The U.S. vehicle fleet hit a record for fuel efficiency in 2018 averaging 25.1 miles mpg in real-world driving as it rose 0.2 mpg, according to that company’s Environmental Protection Agency (EPA).
The fleet is also preliminarily anticipated to jump to 25.5 mpg for the 2019 model year.
The EPA and the National Highway Transportation Safety Administration (NHTSA) are working to finalize rules to rollback Obama-era requirements through the 2026 model year. Officials hope to finalize the new rules by April 1 but are still working to address remaining issues.
The report also showed Fiat Chrysler Automobiles purchased a significant number of vehicle emissions credits, while Tesla Inc., Honda Motor Co. and Toyota Motor Corp. sold credits. Daimler, Volkswagen Group and BMW also bought credits.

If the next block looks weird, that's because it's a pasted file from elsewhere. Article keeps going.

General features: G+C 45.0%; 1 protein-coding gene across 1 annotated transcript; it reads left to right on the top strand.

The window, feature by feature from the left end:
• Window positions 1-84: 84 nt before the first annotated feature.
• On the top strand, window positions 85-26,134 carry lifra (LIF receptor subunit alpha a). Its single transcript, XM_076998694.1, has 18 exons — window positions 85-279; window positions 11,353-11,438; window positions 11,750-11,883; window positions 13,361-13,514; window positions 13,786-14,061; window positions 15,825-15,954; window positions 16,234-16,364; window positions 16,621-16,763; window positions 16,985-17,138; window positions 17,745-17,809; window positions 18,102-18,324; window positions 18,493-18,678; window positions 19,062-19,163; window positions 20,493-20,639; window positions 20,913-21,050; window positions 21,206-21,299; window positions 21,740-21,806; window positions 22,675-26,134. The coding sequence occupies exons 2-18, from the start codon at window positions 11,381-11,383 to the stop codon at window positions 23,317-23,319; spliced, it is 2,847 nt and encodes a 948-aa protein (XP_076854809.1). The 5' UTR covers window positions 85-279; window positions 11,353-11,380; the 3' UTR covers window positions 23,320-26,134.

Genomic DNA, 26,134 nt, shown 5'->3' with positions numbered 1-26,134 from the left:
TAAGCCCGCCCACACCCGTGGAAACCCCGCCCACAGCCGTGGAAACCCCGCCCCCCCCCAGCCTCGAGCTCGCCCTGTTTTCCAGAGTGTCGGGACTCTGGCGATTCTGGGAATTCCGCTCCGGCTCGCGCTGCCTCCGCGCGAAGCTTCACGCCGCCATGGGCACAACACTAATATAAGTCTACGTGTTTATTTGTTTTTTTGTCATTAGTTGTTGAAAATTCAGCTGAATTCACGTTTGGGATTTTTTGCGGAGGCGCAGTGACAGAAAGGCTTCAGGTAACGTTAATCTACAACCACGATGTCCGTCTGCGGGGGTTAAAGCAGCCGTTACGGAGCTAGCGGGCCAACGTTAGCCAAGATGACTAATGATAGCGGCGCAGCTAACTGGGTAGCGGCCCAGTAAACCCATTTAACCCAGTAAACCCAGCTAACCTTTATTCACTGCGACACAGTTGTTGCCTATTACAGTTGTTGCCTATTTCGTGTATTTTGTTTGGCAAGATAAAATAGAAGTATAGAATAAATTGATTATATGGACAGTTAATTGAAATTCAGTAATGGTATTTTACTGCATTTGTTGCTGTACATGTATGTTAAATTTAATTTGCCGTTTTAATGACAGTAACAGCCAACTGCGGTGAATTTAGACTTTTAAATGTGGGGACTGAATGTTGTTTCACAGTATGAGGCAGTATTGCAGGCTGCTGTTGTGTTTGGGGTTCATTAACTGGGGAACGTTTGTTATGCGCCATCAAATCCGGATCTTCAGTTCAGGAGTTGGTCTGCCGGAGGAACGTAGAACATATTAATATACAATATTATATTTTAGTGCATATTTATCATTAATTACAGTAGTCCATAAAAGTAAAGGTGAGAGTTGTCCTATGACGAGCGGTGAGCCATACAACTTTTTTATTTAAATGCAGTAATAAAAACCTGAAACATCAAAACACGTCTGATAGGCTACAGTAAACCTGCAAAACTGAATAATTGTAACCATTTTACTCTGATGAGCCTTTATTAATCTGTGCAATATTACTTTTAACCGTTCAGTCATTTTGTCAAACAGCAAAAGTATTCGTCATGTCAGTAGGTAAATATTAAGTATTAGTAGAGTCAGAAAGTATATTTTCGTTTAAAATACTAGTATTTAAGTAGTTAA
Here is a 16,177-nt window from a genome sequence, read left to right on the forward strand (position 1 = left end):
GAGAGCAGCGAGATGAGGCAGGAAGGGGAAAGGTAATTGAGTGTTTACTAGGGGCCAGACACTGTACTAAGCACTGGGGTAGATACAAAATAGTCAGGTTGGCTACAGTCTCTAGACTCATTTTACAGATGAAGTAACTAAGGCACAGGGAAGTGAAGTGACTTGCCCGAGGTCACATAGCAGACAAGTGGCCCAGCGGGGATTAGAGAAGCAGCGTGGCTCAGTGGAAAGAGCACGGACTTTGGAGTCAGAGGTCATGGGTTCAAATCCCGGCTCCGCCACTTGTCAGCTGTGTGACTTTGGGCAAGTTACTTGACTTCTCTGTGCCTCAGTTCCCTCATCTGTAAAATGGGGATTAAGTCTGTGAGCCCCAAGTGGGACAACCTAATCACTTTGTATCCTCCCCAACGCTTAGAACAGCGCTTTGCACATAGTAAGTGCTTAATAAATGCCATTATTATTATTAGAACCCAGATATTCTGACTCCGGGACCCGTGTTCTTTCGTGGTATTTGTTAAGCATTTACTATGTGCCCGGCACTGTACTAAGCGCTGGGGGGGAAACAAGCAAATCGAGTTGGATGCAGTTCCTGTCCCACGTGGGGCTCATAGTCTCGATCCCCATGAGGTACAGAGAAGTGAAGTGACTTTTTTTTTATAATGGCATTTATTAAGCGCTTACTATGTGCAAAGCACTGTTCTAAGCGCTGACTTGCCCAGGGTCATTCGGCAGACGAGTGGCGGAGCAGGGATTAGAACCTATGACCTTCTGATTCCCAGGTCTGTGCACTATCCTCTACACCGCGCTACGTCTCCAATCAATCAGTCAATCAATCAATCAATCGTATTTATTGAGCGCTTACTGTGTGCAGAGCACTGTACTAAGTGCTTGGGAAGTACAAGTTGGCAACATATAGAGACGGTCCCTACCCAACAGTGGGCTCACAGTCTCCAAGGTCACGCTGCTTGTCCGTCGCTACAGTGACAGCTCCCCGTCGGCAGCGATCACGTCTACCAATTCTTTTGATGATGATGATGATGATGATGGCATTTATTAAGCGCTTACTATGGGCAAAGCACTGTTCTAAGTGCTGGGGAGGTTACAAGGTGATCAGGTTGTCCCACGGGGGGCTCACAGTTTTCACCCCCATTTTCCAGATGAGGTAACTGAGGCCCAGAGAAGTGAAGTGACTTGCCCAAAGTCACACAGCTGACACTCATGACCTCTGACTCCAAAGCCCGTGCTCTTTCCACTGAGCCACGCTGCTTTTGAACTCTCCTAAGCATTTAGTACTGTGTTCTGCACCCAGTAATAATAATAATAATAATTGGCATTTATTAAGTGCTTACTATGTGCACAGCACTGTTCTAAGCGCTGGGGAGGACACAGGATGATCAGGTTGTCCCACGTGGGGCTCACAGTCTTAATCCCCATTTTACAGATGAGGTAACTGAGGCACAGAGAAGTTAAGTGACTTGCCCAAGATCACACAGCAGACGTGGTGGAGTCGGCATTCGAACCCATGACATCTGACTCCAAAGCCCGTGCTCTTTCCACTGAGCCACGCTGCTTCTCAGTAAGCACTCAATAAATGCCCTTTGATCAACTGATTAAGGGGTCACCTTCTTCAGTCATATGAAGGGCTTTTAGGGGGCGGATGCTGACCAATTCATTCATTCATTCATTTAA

Among the 13 largest automakers, only VW and Hyundai Motor Co. saw average fuel economy fall in 2018, as they sold more utility vehicles and fewer cars.
Dan Becker, director of the Safe Climate Campaign, said automakers were far short of the 1 mpg improvement they were supposed to meet in 2018. “The rules should be strengthened to cut pollution and save consumers money at the pump,” Becker said.
EPA Administrator Andrew Wheeler cited the small annual increases as evidence the Obama era requirements are “unfeasible.”